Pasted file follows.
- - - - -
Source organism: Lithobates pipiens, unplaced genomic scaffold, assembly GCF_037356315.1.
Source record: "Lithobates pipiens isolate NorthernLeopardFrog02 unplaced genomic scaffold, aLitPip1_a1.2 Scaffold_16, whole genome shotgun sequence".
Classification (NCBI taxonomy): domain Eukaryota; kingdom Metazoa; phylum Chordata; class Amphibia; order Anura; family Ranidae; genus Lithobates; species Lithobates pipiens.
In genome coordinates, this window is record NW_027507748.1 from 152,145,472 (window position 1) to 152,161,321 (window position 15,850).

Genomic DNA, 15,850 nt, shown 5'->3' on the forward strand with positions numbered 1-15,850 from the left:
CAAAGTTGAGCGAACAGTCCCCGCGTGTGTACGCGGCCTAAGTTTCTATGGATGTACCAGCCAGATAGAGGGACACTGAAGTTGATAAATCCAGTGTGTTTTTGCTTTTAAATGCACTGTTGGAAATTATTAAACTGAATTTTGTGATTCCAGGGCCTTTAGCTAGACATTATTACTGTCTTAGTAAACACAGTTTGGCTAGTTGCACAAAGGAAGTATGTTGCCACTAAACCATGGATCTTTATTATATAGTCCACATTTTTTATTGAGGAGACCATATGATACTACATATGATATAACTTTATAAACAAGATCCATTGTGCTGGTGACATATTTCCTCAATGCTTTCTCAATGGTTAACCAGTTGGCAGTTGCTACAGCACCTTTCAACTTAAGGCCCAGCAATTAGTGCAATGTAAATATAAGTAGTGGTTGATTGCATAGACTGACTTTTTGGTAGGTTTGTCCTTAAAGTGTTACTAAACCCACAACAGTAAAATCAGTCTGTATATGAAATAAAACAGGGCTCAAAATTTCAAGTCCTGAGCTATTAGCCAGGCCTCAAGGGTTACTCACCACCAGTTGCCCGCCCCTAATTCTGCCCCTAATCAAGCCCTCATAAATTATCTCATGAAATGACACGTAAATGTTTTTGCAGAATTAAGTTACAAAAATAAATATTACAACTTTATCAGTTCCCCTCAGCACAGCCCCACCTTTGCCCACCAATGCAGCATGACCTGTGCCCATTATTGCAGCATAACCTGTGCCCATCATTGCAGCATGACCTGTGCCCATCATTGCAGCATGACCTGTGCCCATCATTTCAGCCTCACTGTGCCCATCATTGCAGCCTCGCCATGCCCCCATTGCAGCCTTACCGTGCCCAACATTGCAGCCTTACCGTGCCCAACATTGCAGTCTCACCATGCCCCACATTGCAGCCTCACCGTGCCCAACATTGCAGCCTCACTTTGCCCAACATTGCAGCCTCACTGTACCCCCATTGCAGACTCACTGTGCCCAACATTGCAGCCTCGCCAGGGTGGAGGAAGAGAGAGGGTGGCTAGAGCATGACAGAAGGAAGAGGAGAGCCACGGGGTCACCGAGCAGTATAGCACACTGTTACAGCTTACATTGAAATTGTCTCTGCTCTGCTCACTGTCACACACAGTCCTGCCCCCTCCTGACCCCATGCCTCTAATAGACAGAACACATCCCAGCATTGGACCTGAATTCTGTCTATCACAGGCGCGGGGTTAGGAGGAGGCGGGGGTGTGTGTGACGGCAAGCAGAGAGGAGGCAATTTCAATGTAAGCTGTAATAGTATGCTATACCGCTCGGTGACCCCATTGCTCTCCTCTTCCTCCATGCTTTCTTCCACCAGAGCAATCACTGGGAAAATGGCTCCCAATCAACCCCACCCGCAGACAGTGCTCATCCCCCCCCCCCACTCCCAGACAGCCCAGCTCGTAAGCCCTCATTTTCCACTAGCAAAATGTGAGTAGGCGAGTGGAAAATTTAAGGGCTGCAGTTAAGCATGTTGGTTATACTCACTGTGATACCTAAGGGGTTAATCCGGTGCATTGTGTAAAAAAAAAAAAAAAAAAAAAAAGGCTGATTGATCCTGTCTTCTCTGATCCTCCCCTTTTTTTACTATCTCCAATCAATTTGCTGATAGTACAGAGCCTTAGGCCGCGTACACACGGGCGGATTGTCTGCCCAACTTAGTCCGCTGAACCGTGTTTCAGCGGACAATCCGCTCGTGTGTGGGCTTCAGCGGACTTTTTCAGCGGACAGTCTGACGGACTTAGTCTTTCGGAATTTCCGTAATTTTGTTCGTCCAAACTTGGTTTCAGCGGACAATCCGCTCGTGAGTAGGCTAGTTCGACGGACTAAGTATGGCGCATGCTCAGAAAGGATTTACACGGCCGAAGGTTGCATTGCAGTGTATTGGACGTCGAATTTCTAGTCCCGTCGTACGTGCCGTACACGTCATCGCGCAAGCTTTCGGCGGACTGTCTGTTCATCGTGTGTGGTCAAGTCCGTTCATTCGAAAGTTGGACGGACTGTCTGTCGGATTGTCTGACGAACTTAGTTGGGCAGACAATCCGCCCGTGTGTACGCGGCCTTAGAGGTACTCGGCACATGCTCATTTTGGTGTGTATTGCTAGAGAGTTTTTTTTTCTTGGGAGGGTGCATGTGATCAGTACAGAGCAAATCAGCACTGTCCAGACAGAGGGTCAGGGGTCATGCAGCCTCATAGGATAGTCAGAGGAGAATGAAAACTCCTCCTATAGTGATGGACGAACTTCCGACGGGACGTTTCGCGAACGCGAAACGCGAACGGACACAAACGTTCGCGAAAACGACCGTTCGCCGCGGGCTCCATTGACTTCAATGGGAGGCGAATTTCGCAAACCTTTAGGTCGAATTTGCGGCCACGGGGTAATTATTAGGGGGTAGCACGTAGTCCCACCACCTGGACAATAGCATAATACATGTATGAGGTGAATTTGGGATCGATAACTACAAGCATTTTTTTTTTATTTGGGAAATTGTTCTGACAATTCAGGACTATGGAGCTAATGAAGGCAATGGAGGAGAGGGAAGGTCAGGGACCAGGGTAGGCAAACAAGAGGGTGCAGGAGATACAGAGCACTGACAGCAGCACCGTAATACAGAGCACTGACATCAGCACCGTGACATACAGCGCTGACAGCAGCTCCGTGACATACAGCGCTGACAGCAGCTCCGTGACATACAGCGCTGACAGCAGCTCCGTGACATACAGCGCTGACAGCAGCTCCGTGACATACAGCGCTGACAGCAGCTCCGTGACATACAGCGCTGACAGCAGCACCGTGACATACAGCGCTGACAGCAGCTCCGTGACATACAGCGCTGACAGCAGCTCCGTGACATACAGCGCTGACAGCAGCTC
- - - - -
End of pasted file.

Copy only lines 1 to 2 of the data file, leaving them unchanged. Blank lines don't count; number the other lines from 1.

Source organism: Lithobates pipiens, unplaced genomic scaffold, assembly GCF_037356315.1.
Source record: "Lithobates pipiens isolate NorthernLeopardFrog02 unplaced genomic scaffold, aLitPip1_a1.2 Scaffold_16, whole genome shotgun sequence".